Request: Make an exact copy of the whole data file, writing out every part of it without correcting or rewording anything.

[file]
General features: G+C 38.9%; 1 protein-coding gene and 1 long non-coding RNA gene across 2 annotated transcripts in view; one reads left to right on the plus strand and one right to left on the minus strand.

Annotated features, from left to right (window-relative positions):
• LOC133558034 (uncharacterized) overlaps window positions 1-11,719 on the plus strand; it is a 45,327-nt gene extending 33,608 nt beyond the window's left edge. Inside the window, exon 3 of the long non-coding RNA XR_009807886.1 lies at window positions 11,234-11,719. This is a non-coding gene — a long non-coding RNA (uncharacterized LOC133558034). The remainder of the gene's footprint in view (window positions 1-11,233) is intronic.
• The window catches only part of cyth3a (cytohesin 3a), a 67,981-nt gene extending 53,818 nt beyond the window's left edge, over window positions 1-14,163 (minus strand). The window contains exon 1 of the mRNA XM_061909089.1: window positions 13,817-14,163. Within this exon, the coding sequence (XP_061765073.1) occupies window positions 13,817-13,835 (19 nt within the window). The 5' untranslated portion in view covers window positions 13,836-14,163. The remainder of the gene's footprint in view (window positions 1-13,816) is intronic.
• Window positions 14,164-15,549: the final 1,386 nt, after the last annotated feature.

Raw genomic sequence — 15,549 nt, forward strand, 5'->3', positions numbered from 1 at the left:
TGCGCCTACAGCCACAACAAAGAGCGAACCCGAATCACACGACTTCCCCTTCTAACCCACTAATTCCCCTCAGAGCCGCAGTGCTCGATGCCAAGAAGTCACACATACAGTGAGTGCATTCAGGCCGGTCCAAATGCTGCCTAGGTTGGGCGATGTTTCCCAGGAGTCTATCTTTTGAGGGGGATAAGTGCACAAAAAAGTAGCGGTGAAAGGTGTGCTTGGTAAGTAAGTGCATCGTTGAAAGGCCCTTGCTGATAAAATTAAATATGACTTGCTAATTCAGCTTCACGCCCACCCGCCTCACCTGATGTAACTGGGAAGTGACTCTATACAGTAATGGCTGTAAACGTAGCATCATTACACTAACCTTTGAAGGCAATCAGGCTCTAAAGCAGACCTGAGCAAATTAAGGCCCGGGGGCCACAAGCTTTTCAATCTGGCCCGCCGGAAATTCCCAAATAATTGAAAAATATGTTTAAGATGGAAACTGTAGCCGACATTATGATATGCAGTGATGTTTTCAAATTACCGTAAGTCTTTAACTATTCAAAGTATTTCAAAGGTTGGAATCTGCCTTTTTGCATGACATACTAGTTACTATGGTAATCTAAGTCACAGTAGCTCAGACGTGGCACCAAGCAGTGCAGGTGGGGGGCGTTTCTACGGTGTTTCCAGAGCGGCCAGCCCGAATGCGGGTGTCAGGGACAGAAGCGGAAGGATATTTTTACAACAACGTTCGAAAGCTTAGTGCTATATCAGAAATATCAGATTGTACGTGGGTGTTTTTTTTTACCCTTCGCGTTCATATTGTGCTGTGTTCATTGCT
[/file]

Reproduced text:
General features: G+C 38.9%; 1 protein-coding gene and 1 long non-coding RNA gene across 2 annotated transcripts in view; one reads left to right on the plus strand and one right to left on the minus strand.

Annotated features, from left to right (window-relative positions):
• LOC133558034 (uncharacterized) overlaps window positions 1-11,719 on the plus strand; it is a 45,327-nt gene extending 33,608 nt beyond the window's left edge. Inside the window, exon 3 of the long non-coding RNA XR_009807886.1 lies at window positions 11,234-11,719. This is a non-coding gene — a long non-coding RNA (uncharacterized LOC133558034). The remainder of the gene's footprint in view (window positions 1-11,233) is intronic.
• The window catches only part of cyth3a (cytohesin 3a), a 67,981-nt gene extending 53,818 nt beyond the window's left edge, over window positions 1-14,163 (minus strand). The window contains exon 1 of the mRNA XM_061909089.1: window positions 13,817-14,163. Within this exon, the coding sequence (XP_061765073.1) occupies window positions 13,817-13,835 (19 nt within the window). The 5' untranslated portion in view covers window positions 13,836-14,163. The remainder of the gene's footprint in view (window positions 1-13,816) is intronic.
• Window positions 14,164-15,549: the final 1,386 nt, after the last annotated feature.

Raw genomic sequence — 15,549 nt, forward strand, 5'->3', positions numbered from 1 at the left:
TGCGCCTACAGCCACAACAAAGAGCGAACCCGAATCACACGACTTCCCCTTCTAACCCACTAATTCCCCTCAGAGCCGCAGTGCTCGATGCCAAGAAGTCACACATACAGTGAGTGCATTCAGGCCGGTCCAAATGCTGCCTAGGTTGGGCGATGTTTCCCAGGAGTCTATCTTTTGAGGGGGATAAGTGCACAAAAAAGTAGCGGTGAAAGGTGTGCTTGGTAAGTAAGTGCATCGTTGAAAGGCCCTTGCTGATAAAATTAAATATGACTTGCTAATTCAGCTTCACGCCCACCCGCCTCACCTGATGTAACTGGGAAGTGACTCTATACAGTAATGGCTGTAAACGTAGCATCATTACACTAACCTTTGAAGGCAATCAGGCTCTAAAGCAGACCTGAGCAAATTAAGGCCCGGGGGCCACAAGCTTTTCAATCTGGCCCGCCGGAAATTCCCAAATAATTGAAAAATATGTTTAAGATGGAAACTGTAGCCGACATTATGATATGCAGTGATGTTTTCAAATTACCGTAAGTCTTTAACTATTCAAAGTATTTCAAAGGTTGGAATCTGCCTTTTTGCATGACATACTAGTTACTATGGTAATCTAAGTCACAGTAGCTCAGACGTGGCACCAAGCAGTGCAGGTGGGGGGCGTTTCTACGGTGTTTCCAGAGCGGCCAGCCCGAATGCGGGTGTCAGGGACAGAAGCGGAAGGATATTTTTACAACAACGTTCGAAAGCTTAGTGCTATATCAGAAATATCAGATTGTACGTGGGTGTTTTTTTTTACCCTTCGCGTTCATATTGTGCTGTGTTCATTGCT